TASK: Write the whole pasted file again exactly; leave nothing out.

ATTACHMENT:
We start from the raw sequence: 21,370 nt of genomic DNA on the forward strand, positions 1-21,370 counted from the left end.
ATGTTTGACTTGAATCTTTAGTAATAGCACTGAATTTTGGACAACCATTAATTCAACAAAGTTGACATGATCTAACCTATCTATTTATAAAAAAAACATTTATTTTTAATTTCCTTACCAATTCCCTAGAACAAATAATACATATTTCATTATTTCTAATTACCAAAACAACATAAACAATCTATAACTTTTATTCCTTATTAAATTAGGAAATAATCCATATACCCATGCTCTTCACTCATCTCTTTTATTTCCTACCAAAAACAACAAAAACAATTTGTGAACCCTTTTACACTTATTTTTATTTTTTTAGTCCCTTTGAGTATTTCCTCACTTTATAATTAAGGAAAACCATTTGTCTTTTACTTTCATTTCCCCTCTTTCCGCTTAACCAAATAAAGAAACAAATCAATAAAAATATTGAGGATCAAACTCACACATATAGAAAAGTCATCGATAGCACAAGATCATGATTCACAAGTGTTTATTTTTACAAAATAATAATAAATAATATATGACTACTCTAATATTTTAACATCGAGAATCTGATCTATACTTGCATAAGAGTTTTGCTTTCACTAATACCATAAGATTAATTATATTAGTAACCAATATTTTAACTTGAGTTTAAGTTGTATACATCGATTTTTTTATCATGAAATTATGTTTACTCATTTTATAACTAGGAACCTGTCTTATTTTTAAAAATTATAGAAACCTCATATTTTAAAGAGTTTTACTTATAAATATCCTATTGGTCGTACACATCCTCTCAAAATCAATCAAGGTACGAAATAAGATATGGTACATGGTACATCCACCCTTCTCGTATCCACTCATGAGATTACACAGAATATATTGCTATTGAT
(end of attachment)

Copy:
We start from the raw sequence: 21,370 nt of genomic DNA on the forward strand, positions 1-21,370 counted from the left end.
ATGTTTGACTTGAATCTTTAGTAATAGCACTGAATTTTGGACAACCATTAATTCAACAAAGTTGACATGATCTAACCTATCTATTTATAAAAAAAACATTTATTTTTAATTTCCTTACCAATTCCCTAGAACAAATAATACATATTTCATTATTTCTAATTACCAAAACAACATAAACAATCTATAACTTTTATTCCTTATTAAATTAGGAAATAATCCATATACCCATGCTCTTCACTCATCTCTTTTATTTCCTACCAAAAACAACAAAAACAATTTGTGAACCCTTTTACACTTATTTTTATTTTTTTAGTCCCTTTGAGTATTTCCTCACTTTATAATTAAGGAAAACCATTTGTCTTTTACTTTCATTTCCCCTCTTTCCGCTTAACCAAATAAAGAAACAAATCAATAAAAATATTGAGGATCAAACTCACACATATAGAAAAGTCATCGATAGCACAAGATCATGATTCACAAGTGTTTATTTTTACAAAATAATAATAAATAATATATGACTACTCTAATATTTTAACATCGAGAATCTGATCTATACTTGCATAAGAGTTTTGCTTTCACTAATACCATAAGATTAATTATATTAGTAACCAATATTTTAACTTGAGTTTAAGTTGTATACATCGATTTTTTTATCATGAAATTATGTTTACTCATTTTATAACTAGGAACCTGTCTTATTTTTAAAAATTATAGAAACCTCATATTTTAAAGAGTTTTACTTATAAATATCCTATTGGTCGTACACATCCTCTCAAAATCAATCAAGGTACGAAATAAGATATGGTACATGGTACATCCACCCTTCTCGTATCCACTCATGAGATTACACAGAATATATTGCTATTGAT